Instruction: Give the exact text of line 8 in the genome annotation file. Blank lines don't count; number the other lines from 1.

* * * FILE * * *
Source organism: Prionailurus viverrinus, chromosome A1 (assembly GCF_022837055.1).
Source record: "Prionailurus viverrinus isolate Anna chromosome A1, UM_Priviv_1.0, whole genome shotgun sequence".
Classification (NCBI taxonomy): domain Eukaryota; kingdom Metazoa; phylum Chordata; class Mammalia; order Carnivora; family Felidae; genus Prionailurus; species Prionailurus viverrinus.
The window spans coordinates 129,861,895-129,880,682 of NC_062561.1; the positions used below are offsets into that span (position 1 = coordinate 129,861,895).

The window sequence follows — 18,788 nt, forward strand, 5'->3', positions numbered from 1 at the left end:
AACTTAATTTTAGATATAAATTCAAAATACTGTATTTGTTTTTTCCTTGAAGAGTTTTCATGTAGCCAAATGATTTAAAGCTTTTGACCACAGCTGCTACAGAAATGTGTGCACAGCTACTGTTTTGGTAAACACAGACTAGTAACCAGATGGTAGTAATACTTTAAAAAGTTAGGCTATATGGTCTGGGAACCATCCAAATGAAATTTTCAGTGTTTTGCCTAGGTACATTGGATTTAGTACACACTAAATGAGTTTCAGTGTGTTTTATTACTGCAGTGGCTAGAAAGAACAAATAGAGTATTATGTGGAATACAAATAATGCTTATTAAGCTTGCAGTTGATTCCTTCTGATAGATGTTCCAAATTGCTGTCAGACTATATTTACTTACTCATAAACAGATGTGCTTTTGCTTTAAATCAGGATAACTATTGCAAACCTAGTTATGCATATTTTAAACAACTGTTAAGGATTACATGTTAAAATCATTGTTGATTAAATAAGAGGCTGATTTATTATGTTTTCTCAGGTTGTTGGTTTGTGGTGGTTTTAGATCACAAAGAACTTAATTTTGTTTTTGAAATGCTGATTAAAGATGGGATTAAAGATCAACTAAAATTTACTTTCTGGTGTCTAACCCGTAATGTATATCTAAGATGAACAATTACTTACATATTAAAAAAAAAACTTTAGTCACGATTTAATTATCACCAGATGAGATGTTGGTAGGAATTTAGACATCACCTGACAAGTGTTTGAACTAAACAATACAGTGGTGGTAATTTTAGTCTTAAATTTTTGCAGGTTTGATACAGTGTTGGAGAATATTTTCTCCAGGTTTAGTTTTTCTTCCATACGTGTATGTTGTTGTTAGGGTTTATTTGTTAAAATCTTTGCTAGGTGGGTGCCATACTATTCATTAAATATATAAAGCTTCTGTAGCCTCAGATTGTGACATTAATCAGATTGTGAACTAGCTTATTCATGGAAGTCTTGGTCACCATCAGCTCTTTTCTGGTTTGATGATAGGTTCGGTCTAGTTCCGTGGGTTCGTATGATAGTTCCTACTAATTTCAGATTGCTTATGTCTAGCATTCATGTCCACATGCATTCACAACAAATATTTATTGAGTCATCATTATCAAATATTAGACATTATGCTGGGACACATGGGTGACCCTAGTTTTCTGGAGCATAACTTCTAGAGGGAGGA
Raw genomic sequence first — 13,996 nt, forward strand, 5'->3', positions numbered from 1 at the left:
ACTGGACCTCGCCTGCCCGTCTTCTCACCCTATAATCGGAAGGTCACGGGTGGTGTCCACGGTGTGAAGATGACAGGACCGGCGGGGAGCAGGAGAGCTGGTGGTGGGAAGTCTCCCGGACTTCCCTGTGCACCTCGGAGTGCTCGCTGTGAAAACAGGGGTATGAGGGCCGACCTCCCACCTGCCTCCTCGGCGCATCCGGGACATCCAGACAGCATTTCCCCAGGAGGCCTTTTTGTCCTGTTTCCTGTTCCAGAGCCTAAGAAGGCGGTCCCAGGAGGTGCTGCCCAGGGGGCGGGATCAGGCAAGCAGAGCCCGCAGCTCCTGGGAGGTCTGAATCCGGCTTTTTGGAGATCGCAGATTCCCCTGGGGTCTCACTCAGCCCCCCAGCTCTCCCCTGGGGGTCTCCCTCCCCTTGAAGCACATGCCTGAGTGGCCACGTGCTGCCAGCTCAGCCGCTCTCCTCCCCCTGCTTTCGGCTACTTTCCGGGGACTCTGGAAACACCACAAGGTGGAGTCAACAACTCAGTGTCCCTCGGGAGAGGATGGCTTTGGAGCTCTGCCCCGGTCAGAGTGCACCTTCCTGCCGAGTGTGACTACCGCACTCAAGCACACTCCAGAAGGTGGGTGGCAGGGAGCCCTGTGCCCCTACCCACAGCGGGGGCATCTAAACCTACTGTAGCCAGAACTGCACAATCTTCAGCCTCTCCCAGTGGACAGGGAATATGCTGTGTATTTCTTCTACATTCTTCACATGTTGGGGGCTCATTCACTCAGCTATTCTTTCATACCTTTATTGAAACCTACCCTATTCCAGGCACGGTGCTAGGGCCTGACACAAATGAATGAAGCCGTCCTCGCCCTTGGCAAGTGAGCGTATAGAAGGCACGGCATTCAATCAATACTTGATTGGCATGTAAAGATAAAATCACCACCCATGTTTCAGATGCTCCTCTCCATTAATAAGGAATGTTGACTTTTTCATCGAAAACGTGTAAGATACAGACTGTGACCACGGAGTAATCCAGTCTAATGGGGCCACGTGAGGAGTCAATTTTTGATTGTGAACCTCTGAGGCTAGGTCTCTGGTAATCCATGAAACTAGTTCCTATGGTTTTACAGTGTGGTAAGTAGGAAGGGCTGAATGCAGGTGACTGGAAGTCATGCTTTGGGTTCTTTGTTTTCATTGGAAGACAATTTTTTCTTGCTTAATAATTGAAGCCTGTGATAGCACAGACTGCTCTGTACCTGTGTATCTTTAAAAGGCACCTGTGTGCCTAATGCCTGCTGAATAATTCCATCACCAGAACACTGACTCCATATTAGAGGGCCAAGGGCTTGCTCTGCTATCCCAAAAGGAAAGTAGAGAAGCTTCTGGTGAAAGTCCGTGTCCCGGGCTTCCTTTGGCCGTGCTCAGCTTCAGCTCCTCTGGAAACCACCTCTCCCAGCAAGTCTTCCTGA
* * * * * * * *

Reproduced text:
ACTGGACCTCGCCTGCCCGTCTTCTCACCCTATAATCGGAAGGTCACGGGTGGTGTCCACGGTGTGAAGATGACAGGACCGGCGGGGAGCAGGAGAGCTGGTGGTGGGAAGTCTCCCGGACTTCCCTGTGCACCTCGGAGTGCTCGCTGTGAAAACAGGGGTATGAGGGCCGACCTCCCACCTGCCTCCTCGGCGCATCCGGGACATCCAGACAGCATTTCCCCAGGAGGCCTTTTTGTCCTGTTTCCTGTTCCAGAGCCTAAGAAGGCGGTCCCAGGAGGTGCTGCCCAGGGGGCGGGATCAGGCAAGCAGAGCCCGCAGCTCCTGGGAGGTCTGAATCCGGCTTTTTGGAGATCGCAGATTCCCCTGGGGTCTCACTCAGCCCCCCAGCTCTCCCCTGGGGGTCTCCCTCCCCTTGAAGCACATGCCTGAGTGGCCACGTGCTGCCAGCTCAGCCGCTCTCCTCCCCCTGCTTTCGGCTACTTTCCGGGGACTCTGGAAACACCACAAGGTGGAGTCAACAACTCAGTGTCCCTCGGGAGAGGATGGCTTTGGAGCTCTGCCCCGGTCAGAGTGCACCTTCCTGCCGAGTGTGACTACCGCACTCAAGCACACTCCAGAAGGTGGGTGGCAGGGAGCCCTGTGCCCCTACCCACAGCGGGGGCATCTAAACCTACTGTAGCCAGAACTGCACAATCTTCAGCCTCTCCCAGTGGACAGGGAATATGCTGTGTATTTCTTCTACATTCTTCACATGTTGGGGGCTCATTCACTCAGCTATTCTTTCATACCTTTATTGAAACCTACCCTATTCCAGGCACGGTGCTAGGGCCTGACACAAATGAATGAAGCCGTCCTCGCCCTTGGCAAGTGAGCGTATAGAAGGCACGGCATTCAATCAATACTTGATTGGCATGTAAAGATAAAATCACCACCCATGTTTCAGATGCTCCTCTCCATTAATAAGGAATGTTGACTTTTTCATCGAAAACGTGTAAGATACAGACTGTGACCACGGAGTAATCCAGTCTAATGGGGCCACGTGAGGAGTCAATTTTTGATTGTGAACCTCTGAGGCTAGGTCTCTGGTAATCCATGAAACTAGTTCCTATGGTTTTACAGTGTGGTAAGTAGGAAGGGCTGAATGCAGGTGACTGGAAGTCATGCTTTGGGTTCTTTGTTTTCATTGGAAGACAATTTTTTCTTGCTTAATAATTGAAGCCTGTGATAGCACAGACTGCTCTGTACCTGTGTATCTTTAAAAGGCACCTGTGTGCCTAATGCCTGCTGAATAATTCCATCACCAGAACACTGACTCCATATTAGAGGGCCAAGGGCTTGCTCTGCTATCCCAAAAGGAAAGTAGAGAAGCTTCTGGTGAAAGTCCGTGTCCCGGGCTTCCTTTGGCCGTGCTCAGCTTCAGCTCCTCTGGAAACCACCTCTCCCAGCAAGTCTTCCTGA